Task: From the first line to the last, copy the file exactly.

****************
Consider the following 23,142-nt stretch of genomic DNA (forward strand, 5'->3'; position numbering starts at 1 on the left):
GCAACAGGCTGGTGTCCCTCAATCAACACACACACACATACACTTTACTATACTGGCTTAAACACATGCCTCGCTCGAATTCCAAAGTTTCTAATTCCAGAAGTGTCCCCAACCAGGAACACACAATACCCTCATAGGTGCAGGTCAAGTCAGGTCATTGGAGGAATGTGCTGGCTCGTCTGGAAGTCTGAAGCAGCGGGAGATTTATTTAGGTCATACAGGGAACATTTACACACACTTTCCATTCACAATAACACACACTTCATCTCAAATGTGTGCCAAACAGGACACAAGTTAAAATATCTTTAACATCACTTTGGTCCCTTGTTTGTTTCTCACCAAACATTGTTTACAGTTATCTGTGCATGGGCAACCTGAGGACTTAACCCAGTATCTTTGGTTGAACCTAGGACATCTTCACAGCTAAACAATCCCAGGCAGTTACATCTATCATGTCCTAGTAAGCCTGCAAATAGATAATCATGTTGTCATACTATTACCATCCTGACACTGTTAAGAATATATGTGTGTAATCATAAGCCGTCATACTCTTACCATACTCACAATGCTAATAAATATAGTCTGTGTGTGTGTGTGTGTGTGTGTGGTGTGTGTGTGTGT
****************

Consider the following 23,142-nt stretch of genomic DNA (forward strand, 5'->3'; position numbering starts at 1 on the left):
GCAACAGGCTGGTGTCCCTCAATCAACACACACACACATACACTTTACTATACTGGCTTAAACACATGCCTCGCTCGAATTCCAAAGTTTCTAATTCCAGAAGTGTCCCCAACCAGGAACACACAATACCCTCATAGGTGCAGGTCAAGTCAGGTCATTGGAGGAATGTGCTGGCTCGTCTGGAAGTCTGAAGCAGCGGGAGATTTATTTAGGTCATACAGGGAACATTTACACACACTTTCCATTCACAATAACACACACTTCATCTCAAATGTGTGCCAAACAGGACACAAGTTAAAATATCTTTAACATCACTTTGGTCCCTTGTTTGTTTCTCACCAAACATTGTTTACAGTTATCTGTGCATGGGCAACCTGAGGACTTAACCCAGTATCTTTGGTTGAACCTAGGACATCTTCACAGCTAAACAATCCCAGGCAGTTACATCTATCATGTCCTAGTAAGCCTGCAAATAGATAATCATGTTGTCATACTATTACCATCCTGACACTGTTAAGAATATATGTGTGTAATCATAAGCCGTCATACTCTTACCATACTCACAATGCTAATAAATATAGTCTGTGTGTGTGTGTGTGTGTGTGTGGTGTGTGTGTGTGT